A CAPS Investigation uncovers consumer fraud and reveals need for ordinances
Los Angeles, CA – November 02, 2016 – The Companion Animal Protection Society’s recent investigation of nearly every Southern California pet shop has uncovered a pattern of deceptive and illegal practices. Pet shops are routinely misleading customers about the sources of the puppies and kittens they sell. Some shops are outright refusing to disclose the sources, which is a violation of California law.
Undercover With CAPS: An Investigation of Southern California Pet Shops from CAPS on Vimeo.
A short documentary CAPS is releasing today features the nonprofit organization’s undercover investigations of Southern California pet shops and some of the puppy mills supplying them. The documentary reveals the ways in which pet shop employees often assure prospective customers that none of the animals in their stores come from “puppy mills,” sometimes even claiming that their puppies and kittens are privately bred in “loving homes.”
However, as the video makes clear:
“We also investigated the Midwest breeding facilities that supply puppies and kittens to Southern California pet shops,” said CAPS President Deborah Howard. “Our investigator typically found dogs and cats living in cramped, filthy cages, usually stacked together with hundreds of other animals. They were definitely puppy and kitten mills.”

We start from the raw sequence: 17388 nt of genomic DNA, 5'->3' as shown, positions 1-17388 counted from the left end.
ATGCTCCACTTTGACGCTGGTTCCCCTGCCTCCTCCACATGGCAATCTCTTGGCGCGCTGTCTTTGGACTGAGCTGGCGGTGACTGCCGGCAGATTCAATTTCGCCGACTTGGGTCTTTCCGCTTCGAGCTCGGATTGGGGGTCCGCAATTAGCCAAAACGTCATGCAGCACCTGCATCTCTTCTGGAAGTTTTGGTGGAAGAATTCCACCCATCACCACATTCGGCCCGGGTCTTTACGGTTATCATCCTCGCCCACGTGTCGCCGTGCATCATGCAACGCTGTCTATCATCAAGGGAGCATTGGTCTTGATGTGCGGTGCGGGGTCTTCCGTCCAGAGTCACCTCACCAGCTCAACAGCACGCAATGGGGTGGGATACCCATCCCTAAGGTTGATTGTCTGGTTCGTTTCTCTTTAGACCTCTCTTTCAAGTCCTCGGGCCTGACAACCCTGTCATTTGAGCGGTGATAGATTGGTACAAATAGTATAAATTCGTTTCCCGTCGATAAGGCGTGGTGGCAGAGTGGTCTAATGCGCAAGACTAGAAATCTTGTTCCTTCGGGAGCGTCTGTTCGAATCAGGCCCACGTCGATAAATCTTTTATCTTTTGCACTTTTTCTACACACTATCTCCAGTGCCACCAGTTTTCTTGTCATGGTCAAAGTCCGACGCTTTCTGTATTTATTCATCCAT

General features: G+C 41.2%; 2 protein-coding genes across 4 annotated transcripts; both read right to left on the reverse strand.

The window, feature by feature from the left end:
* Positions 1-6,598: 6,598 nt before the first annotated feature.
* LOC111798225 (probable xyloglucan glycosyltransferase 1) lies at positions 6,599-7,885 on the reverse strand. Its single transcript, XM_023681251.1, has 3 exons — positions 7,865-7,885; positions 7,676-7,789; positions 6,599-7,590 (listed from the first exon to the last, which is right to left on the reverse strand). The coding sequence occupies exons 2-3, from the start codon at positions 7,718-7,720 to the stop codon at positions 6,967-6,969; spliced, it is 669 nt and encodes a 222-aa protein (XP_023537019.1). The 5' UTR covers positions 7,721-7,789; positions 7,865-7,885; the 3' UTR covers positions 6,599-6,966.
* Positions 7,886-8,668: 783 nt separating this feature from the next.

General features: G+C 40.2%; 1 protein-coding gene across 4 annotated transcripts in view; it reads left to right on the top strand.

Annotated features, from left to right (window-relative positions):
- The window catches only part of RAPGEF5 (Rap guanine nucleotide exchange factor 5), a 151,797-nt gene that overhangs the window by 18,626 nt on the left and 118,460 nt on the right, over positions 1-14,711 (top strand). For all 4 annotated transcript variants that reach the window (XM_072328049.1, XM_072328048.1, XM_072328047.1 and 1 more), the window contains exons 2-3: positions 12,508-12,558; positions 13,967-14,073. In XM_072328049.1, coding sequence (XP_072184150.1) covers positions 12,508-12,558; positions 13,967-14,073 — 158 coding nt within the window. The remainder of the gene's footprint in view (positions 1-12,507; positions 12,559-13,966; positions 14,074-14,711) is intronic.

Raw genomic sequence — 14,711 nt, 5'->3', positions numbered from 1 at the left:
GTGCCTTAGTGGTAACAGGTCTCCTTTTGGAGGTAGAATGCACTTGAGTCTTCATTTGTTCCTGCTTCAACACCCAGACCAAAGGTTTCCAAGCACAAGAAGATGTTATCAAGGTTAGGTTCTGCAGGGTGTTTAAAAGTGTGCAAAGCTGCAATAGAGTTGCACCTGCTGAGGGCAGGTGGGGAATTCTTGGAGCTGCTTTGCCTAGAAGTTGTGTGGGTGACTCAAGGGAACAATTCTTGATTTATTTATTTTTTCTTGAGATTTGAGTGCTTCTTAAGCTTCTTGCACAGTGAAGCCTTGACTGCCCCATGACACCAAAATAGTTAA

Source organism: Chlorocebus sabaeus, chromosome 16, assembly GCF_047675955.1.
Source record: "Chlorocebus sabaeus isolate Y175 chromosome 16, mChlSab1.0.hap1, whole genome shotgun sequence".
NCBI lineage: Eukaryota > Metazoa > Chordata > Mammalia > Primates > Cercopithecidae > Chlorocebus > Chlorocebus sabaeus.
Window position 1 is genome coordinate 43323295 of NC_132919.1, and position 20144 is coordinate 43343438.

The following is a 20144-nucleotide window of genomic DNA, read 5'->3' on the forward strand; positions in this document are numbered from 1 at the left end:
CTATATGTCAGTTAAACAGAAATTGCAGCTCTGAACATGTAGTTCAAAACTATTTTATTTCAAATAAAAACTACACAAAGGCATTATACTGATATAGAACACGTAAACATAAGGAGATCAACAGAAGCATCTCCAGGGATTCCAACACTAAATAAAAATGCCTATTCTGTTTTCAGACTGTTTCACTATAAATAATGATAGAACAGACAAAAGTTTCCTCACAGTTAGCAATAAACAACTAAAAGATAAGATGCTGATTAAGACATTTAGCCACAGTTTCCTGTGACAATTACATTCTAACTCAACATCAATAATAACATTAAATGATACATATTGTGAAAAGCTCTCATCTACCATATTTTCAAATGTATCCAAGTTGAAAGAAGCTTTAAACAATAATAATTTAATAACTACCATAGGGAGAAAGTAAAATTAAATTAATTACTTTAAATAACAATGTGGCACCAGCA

CAPS provided the California Attorney General with evidence for several pet shops that appear to be violating The Consumer Legal Remedies Act. CAPS is also working with local municipalities to pass laws banning the retail sale of dogs, cats, and rabbits. The purpose of these ordinances is to encourage pet shops to instead offer shelter and rescue animals for adoption. As a leader in the pet shop ordinance movement, CAPS was behind laws in Los Angeles, San Diego, West Hollywood, and Glendale, but many Southern California municipalities still have pet shops that sell puppies, kittens and rabbits.
CAPS was the first animal organization to protest inside a shopping mall, a protected activity under the California Constitution. The first such protest was in Los Angeles at Westside Pavilion; it was a protest against Barkworks, a chain of seven stores (now four). The CAPS protests at Westside Pavilion had as many as 130 participants, including one protest with 60 inner city high school students. CAPS was also responsible for converting four pet shops into humane adoption centers in just eight months.